Diving underneath the hood of the Denon DBP-4010UDCI with their gracefully-flowing GUI offers a fine array of tailoring options to both visual and sound elements.  HDMI Setup allows for adjustments to DeepColor (On/Off), Audio signal translation (LPCM, 2CH, Mute), SACD Audio Out (On/Off), HDMI Control, changing between Max Resolution and Panel Resolution, I/P direct conversion of 24fps, and a toggle for RGB Normal/Enhanced and YCbCr Color Space.  Under TV Setup, we can tailor the Aspect Ratio of the television (16x9 Squeeze/WIDE, 4x3 Pan and Scan/Letterbox)), the Component output’s resolution (480i/p, 720p, 1080i), Progressive Mode and TV Active Area.  Mostly, these are straightforward adjustments that were optimized for the purposes of this review – maximum resolution, Deep Color enabled, etc.

A larger amount of video tailoring is available when a disc is already in the player.  Pressing the Picture Adjust button at the bottom of the remote opens up a rotary selector – ranging from Standard to Memory 1-5.  Under each one, the user can make a few changes involving Horizontal & Vertical Position, DNR (noise reduction), Contrast, Brightness, Gamma Correction (which involves a 0 – 255 adjustment grid). Hue, White Level, Black Level, Chroma Level, and Setup Level .  Sharpness can also be adjusted here, notated by the “Enhancer” function, Medium Range Sharpness, High-Range Sharpness, which allow for slight tailoring in all categories – and can result in edge enhancement with each.  

Denon Left Rear Panel

For the Audio portion, a wider cluster of options are available for adjustment, depending on your needs.  Along with adjusting the Compression (Low, Middle, High), the Digital Out Selection (Bitstream, PCM, PCM Downsampling), Downmixing (Lt/Rt, Stereo), and the Source Direct option which involves adjusting the SACD kHz output, we’ve also got two analog adjustment functions: 7.1 Audio Out and Subwoofer Mode.  Initially, with this unit, there were a few handshake issues regarding sound being sent to the receiver.  Adjusting the HDMI settings alleviated the issue; when the disc is in the player, pressing the HDMI Resolution button brings up a menu to toggle the output, which seems problematic underneath anything but Source Direct.  Playing standard-definition DVDs at 1080p24 or other options caused a few handshake issues regarding sound.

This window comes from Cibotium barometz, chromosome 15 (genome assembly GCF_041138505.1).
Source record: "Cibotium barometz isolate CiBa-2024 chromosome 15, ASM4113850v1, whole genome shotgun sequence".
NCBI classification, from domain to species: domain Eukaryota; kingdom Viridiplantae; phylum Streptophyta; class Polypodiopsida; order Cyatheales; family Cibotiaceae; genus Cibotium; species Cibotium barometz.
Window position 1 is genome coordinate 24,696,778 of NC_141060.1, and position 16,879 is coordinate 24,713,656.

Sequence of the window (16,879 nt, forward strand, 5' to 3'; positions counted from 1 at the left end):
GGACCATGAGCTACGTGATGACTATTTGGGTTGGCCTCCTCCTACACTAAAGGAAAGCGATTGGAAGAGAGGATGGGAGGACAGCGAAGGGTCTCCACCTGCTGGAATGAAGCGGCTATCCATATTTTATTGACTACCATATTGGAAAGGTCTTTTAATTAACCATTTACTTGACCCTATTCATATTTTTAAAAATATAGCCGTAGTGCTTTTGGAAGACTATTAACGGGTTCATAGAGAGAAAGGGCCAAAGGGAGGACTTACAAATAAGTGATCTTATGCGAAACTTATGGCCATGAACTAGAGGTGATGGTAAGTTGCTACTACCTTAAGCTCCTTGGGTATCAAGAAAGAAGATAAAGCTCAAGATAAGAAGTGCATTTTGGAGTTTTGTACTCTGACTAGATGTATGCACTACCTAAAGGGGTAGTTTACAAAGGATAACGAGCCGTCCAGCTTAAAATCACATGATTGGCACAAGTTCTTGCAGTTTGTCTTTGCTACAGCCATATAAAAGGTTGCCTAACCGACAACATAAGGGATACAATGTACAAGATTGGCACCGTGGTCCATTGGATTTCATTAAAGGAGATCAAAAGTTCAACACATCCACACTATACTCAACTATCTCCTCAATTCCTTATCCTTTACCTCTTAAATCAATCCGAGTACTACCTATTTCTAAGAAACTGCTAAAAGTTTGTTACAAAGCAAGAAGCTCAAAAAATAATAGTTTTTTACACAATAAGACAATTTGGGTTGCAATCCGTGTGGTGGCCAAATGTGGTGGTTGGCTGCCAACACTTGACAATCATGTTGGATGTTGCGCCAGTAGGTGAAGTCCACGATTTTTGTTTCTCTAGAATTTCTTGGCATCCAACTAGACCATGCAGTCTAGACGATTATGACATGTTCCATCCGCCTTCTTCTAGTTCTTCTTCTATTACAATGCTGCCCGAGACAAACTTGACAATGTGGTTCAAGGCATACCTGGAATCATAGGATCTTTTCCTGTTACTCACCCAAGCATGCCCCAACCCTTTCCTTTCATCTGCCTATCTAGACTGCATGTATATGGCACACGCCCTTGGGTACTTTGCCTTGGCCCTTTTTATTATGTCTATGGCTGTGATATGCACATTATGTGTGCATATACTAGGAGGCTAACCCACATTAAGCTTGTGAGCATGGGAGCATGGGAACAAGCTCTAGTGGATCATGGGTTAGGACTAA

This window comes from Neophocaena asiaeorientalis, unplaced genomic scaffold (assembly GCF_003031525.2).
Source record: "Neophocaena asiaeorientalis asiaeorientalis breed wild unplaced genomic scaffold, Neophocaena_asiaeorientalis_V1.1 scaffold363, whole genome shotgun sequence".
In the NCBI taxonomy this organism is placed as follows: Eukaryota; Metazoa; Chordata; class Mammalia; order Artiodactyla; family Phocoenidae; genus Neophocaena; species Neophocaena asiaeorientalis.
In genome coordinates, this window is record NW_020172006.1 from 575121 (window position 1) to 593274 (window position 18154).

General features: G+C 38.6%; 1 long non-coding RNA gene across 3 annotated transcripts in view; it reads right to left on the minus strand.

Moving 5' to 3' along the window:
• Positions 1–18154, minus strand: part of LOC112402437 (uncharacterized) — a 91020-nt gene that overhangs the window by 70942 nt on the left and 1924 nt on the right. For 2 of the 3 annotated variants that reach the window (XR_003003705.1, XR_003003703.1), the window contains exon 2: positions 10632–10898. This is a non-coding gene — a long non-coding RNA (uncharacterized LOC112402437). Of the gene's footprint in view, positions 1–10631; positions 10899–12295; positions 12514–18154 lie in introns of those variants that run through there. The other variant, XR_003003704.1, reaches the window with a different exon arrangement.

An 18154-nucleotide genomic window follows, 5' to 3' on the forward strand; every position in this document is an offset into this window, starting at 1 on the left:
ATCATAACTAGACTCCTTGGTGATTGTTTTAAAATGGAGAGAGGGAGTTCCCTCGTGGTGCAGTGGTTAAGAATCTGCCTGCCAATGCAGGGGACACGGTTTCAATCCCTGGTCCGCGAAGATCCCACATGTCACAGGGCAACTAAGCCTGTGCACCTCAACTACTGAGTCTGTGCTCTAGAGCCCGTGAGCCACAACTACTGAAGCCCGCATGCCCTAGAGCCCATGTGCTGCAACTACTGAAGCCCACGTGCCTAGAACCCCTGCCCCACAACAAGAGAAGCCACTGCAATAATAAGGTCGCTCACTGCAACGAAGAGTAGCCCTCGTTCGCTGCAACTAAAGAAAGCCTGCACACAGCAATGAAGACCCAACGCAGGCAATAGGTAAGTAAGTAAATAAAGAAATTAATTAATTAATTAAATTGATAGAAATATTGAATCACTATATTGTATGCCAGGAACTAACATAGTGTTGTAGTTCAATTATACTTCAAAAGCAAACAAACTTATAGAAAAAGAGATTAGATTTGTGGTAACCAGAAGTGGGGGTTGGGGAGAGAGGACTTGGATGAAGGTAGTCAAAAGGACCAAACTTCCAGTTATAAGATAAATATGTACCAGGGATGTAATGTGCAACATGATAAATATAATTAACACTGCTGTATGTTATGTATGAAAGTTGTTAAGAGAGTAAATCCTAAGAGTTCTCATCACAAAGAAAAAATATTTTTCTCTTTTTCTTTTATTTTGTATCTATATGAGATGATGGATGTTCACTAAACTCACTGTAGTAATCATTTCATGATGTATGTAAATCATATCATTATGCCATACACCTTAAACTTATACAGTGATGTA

Aside from that, we’ve also got a setup function for Denon Link to click together like-minded products, the Pure Direct adjustment field with enables / disables devices for play if you’d rather have the screen off while listening to music, and a full roster of Ratings levels for Blu-ray, DVD, Rating Country Code, and adjustment of password.  For Network Settings, we can adjust DHCP, Proxy, IP Address and MAC Address , if the network isn’t instantly logged into the player upon connection.  Rounding things out, we’ve got a Display Setup that allows for adjustment for Temporary Display, Captions, ScreenSaver, Wallpaper, Still Mode, and Slide Show Time, as well as the Other Setup for general options – BD Data Utility (SD Card functionality is included) Firmware Update, Information, Power Settings, and so on and so forth. 

Denon Right Rear Panel


Tossing in Spears and Munsil’s Hand Forged Video disc to test the quality proved to be an exceedingly pleasing affair.  Out of the gate, the unit was exceptionally proficient in black level contrast, detail levels, and most impressively with adaptive deinterlacing (for those keeping score, note the rectangular “weave” pattern).  No clipping could be seen across the spectrum, rendering the test images in a very robust and impressive fashion – on par, at the very least, with other higher-end models.  This quality carried over into screenings of movies on Blu-ray, as well as with DVD upscaling, which both offer wholly satisfying and fluid projections of the material by putting the Anchor Bay Tech’s VRS processor to use.  In short, the “reference” in this player’s tagline is justified with regards to quality.  However, it’s in the egregious load times that the player doesn’t satisfy.  Booting up a disc in a powerful Blu-ray player should be relatively quick, yet the time it takes from disc insert to the material / top menu oftentimes clocked at nearly a minute.   No matter if we’re talking about initial boot or handling JAVA-based material, it’ll get the user to the destination – but it’ll be a lengthy wait.


A large chunk of the reservation generated over boot times will be justified once a Blu-ray disc has fully loaded in Denon’s DBP-4010UDCI.  In short, the level of detail, grace of motion within the 24fps movement, and the robust correctness of color saturation are superb, sprinting forward with some of the better high-end models out there right now.  Furthermore, the player’s capacity to bitstream high-resolution audio is also magnificent, showcasing the company’s level of aural proficiency to sublime degrees as it both thunders forward with action-based films and coasts along with discreet audio levels for more delicate sound designs.